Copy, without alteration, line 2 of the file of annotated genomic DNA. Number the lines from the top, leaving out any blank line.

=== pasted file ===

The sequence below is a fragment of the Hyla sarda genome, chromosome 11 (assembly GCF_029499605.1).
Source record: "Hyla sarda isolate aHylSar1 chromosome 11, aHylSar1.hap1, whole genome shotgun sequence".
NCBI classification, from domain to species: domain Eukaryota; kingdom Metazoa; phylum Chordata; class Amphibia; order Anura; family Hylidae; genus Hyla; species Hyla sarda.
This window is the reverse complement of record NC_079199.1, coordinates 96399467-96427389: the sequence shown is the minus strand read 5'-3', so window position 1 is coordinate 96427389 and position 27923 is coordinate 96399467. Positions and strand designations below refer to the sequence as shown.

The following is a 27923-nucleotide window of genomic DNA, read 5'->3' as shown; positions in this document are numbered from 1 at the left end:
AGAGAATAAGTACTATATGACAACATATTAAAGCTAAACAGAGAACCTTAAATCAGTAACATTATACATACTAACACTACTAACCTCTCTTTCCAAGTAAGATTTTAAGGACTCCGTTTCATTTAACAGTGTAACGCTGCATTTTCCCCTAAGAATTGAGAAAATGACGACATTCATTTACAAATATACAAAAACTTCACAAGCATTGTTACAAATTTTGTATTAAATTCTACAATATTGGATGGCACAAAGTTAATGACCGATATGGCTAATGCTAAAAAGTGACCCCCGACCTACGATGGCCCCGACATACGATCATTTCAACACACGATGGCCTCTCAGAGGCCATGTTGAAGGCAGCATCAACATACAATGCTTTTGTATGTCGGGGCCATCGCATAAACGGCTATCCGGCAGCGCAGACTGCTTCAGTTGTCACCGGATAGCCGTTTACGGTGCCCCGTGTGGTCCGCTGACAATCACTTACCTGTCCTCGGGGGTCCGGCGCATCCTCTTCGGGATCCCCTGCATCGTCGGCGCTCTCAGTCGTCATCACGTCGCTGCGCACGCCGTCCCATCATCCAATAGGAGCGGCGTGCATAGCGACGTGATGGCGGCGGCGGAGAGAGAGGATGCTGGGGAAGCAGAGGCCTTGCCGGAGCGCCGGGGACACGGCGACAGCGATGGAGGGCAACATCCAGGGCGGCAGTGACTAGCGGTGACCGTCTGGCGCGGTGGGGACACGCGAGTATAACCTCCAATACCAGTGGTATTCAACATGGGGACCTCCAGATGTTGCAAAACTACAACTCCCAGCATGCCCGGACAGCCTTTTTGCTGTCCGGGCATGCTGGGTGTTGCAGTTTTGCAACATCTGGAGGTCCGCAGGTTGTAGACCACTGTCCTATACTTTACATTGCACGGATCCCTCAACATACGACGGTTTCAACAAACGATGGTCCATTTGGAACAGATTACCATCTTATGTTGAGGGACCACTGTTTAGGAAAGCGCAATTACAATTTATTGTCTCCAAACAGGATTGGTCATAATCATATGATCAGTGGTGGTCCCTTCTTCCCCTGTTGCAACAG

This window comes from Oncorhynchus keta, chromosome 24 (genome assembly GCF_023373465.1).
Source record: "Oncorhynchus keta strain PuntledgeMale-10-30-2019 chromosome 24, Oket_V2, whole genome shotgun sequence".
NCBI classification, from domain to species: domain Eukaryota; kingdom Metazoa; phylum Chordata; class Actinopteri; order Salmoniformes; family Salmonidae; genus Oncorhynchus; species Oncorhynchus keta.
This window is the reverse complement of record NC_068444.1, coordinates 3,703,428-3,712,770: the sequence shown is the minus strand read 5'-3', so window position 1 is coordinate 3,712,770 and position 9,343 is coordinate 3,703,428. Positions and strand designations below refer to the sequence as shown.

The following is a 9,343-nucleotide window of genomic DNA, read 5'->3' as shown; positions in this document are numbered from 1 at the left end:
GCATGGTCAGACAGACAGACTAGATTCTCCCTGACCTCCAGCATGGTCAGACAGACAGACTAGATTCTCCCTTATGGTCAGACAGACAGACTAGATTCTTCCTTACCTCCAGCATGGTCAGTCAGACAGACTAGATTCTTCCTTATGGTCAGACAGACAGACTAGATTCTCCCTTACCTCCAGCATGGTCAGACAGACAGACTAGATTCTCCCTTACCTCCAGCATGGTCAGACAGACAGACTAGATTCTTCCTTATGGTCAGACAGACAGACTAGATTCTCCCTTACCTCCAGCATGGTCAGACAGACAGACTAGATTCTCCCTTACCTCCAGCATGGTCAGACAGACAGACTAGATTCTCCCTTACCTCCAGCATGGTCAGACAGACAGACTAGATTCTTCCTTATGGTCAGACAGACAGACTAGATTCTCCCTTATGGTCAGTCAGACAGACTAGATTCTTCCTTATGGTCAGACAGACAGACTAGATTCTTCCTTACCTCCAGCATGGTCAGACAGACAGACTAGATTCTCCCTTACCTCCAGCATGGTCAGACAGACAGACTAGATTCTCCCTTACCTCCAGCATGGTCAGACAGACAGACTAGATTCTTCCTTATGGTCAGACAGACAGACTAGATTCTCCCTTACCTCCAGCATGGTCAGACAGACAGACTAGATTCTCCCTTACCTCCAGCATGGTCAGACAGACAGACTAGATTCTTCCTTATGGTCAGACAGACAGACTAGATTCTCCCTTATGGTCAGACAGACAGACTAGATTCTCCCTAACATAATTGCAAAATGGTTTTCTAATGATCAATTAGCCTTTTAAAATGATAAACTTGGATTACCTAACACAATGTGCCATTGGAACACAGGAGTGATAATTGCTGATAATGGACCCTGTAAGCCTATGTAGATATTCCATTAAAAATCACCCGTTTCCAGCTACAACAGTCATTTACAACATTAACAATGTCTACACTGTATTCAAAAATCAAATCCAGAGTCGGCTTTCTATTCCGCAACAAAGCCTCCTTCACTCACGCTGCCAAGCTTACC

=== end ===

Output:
Source record: "Hyla sarda isolate aHylSar1 chromosome 11, aHylSar1.hap1, whole genome shotgun sequence".